There is a rather insidious belief out there that advertising can change the way we think. I say insidious because I think that belief is promulgated largely by the advertising industry itself.

The proof lies in many places but let’s look at drink-driving as an example. When it comes to advertising, the NZ Transport Agency has incredibly deep pockets and they produce heaps of advertising, such as this campaign. They have a plethora of leading advertising agencies working for them but people are still dying on our roads, with 2017 being one of the worst.

Advertising campaigns for this subject have merely tapped into existing latent beliefs that drink-driving is fundamentally wrong. But a lot of people don't care and advertising won't change the way they think. This is true of smoking, hunting, global warming, gun control, social welfare, shark finning, recycling, whaling, drug abuse, animal welfare, veganism, and homophobia.

Which brings us to this advertisement for Rainbow Youth. Have you seen it?

It’s saying that the use of the word gay (in a LGBTIQ context) is still too often used in a derogatory sense and we need to change the way we think of it and the way we use it.

Well, society has already done the first: the word gay has long since lost its original meaning. Gay will remain a description, a slight and a celebration. Like the LGBTIQ community that embraced it, it is stronger for its diversity.

Rainbow Youth have stated on their Facebook page that the derogatory use of gay “contributes to much larger issues - homophobia, biphobia and transphobia”. In essence, Rainbow Youth have said that the derogatory use of the word gay is a gateway to hatred. But somewhere in New Zealand, someone disagrees, and changing their view, especially through advertising, is an immense challenge.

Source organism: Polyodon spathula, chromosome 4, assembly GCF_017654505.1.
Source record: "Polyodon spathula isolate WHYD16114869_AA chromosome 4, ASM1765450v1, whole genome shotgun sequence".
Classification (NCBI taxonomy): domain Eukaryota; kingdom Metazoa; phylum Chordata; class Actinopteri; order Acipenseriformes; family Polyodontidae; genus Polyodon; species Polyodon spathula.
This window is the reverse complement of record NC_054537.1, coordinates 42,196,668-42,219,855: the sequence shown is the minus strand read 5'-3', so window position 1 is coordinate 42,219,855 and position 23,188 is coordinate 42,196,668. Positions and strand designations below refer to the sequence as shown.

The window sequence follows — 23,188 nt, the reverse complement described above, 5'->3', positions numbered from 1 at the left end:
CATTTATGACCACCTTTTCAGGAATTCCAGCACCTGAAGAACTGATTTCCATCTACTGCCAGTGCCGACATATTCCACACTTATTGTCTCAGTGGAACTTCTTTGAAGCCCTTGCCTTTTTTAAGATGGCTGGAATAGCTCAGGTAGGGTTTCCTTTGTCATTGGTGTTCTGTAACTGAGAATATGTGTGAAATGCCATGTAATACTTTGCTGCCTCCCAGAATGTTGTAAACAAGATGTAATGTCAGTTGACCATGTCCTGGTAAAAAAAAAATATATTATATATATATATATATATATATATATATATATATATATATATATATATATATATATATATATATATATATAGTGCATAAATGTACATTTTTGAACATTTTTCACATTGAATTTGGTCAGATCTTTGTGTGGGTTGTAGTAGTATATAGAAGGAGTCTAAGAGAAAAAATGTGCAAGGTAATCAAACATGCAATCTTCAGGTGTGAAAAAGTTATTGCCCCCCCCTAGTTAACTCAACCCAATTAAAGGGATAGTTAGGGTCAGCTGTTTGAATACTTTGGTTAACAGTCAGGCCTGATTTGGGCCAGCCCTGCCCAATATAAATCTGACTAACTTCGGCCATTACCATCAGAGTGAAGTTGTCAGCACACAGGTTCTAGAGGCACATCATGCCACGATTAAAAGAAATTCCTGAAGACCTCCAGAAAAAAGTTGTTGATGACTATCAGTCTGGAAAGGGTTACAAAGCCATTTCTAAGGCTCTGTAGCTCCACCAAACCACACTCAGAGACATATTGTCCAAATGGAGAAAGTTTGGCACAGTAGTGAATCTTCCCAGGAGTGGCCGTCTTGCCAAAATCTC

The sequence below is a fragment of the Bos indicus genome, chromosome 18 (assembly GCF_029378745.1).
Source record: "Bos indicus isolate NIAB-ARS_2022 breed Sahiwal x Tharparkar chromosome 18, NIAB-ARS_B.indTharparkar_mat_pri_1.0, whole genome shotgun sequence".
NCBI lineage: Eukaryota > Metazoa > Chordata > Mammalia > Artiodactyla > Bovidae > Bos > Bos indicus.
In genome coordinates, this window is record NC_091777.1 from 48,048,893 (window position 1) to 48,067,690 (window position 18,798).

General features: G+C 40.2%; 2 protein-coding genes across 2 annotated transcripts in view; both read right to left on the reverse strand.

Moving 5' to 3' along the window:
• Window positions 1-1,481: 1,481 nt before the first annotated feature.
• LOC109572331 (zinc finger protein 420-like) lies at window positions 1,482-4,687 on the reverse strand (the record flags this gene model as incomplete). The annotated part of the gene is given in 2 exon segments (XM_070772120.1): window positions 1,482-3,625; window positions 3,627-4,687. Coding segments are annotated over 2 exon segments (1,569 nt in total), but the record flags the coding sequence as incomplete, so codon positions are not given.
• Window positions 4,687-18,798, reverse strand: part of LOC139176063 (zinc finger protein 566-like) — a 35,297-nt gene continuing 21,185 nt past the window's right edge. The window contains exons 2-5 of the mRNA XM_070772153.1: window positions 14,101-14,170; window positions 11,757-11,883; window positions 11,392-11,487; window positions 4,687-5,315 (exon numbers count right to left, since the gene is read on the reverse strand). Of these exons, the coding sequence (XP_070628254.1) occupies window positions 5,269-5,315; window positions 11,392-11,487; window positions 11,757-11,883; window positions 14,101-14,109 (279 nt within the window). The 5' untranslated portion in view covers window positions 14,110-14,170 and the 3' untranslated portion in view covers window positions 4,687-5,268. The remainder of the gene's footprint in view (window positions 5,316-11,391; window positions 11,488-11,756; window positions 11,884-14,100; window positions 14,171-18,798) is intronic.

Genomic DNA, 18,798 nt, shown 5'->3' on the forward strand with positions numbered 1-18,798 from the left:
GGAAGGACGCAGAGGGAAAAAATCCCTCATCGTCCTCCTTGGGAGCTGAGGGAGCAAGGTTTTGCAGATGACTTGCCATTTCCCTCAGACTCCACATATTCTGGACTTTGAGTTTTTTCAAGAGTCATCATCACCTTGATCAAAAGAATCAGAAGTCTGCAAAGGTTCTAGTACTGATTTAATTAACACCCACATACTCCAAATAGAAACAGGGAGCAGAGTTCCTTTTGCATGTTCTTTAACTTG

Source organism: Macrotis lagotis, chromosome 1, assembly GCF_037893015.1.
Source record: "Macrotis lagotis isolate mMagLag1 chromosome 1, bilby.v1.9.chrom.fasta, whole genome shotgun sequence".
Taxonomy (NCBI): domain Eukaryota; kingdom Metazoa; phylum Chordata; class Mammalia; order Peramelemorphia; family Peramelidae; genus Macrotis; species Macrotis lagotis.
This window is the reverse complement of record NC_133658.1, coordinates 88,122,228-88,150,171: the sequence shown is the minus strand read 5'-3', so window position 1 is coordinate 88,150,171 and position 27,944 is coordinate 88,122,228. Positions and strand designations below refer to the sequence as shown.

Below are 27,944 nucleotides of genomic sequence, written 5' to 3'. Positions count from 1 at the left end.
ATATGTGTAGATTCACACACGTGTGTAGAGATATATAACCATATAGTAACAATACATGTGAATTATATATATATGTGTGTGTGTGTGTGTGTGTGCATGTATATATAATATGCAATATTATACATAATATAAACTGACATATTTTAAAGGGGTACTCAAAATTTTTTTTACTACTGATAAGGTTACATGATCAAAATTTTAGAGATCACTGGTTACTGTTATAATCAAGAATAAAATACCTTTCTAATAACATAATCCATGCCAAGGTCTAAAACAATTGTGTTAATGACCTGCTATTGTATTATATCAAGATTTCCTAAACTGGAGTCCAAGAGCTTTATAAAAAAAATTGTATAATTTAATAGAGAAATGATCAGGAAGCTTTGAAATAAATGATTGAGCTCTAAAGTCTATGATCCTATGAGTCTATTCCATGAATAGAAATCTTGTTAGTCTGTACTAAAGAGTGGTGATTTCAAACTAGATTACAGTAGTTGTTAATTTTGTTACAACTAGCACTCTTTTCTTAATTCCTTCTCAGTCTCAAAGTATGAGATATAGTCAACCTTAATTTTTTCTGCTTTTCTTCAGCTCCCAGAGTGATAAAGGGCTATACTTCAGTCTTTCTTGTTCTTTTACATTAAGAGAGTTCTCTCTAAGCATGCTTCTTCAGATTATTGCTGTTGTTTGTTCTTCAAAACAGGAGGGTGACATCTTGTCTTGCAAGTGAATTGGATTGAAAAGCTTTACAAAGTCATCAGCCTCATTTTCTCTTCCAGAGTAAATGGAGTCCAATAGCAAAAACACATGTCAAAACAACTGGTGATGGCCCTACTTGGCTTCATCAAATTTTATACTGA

Setting aside the approach taken by Rainbow Youth’s advert, one must ask how its success will be measured? It’s likely that there is no baseline measurement for how often the word gay is used in an offensive manner, so there’ll likely be no comparison at the completion of the campaign to measure its effectiveness in reducing homophobia.

Yes, there was a lot of national and global media coverage and the ad was viewed a million times on Rainbow Youth’s Facebook page, but is it creating meaningful change or is it merely preaching to the converted? Does anyone really know?

Research Now, an online market research company, surveyed 2,715 global marketers in June 2017 to examine how they measured the effectiveness of their campaigns. Their research stated that "The outcome of a campaign isn’t going to mean anything if it wasn’t set up correctly in the first place". Honestly, you don't need a research company to tell you this. I read through their full report (you can read it here) and it's no surprise that an increase in sales rated as most important for the measurement of advertising. Measurement is easier (slightly) when you're measuring how many burgers or sneakers you sell in a month but when you're trying to change the way people think, it's a lot harder.

Surely Rainbow Youth, as a representative of the LGBTIQ community, deserve to be able to move forward with more effective advertising in the future by being able to analyse, understand, and adjust their campaigns based on what has been done before? Don’t say it can’t be done because the LGBTIQ community have overcome tougher challenges.